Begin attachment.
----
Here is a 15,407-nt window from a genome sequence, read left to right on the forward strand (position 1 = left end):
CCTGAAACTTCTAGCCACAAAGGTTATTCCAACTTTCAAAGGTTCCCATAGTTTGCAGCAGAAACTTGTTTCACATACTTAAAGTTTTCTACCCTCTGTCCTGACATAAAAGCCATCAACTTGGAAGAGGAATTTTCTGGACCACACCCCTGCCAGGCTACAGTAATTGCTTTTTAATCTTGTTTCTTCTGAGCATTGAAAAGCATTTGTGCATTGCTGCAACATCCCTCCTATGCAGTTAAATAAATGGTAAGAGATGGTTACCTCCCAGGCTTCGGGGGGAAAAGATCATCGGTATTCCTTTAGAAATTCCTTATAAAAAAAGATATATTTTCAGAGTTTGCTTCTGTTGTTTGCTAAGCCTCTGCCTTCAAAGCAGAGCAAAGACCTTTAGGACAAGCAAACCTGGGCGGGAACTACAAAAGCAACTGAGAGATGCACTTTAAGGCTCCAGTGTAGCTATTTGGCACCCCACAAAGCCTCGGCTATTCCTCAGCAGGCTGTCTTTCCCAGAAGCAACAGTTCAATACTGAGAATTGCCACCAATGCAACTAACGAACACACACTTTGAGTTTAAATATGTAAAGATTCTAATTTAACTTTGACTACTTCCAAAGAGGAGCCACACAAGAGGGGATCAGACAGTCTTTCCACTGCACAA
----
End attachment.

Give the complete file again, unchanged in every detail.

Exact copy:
Here is a 15,407-nt window from a genome sequence, read left to right on the forward strand (position 1 = left end):
CCTGAAACTTCTAGCCACAAAGGTTATTCCAACTTTCAAAGGTTCCCATAGTTTGCAGCAGAAACTTGTTTCACATACTTAAAGTTTTCTACCCTCTGTCCTGACATAAAAGCCATCAACTTGGAAGAGGAATTTTCTGGACCACACCCCTGCCAGGCTACAGTAATTGCTTTTTAATCTTGTTTCTTCTGAGCATTGAAAAGCATTTGTGCATTGCTGCAACATCCCTCCTATGCAGTTAAATAAATGGTAAGAGATGGTTACCTCCCAGGCTTCGGGGGGAAAAGATCATCGGTATTCCTTTAGAAATTCCTTATAAAAAAAGATATATTTTCAGAGTTTGCTTCTGTTGTTTGCTAAGCCTCTGCCTTCAAAGCAGAGCAAAGACCTTTAGGACAAGCAAACCTGGGCGGGAACTACAAAAGCAACTGAGAGATGCACTTTAAGGCTCCAGTGTAGCTATTTGGCACCCCACAAAGCCTCGGCTATTCCTCAGCAGGCTGTCTTTCCCAGAAGCAACAGTTCAATACTGAGAATTGCCACCAATGCAACTAACGAACACACACTTTGAGTTTAAATATGTAAAGATTCTAATTTAACTTTGACTACTTCCAAAGAGGAGCCACACAAGAGGGGATCAGACAGTCTTTCCACTGCACAA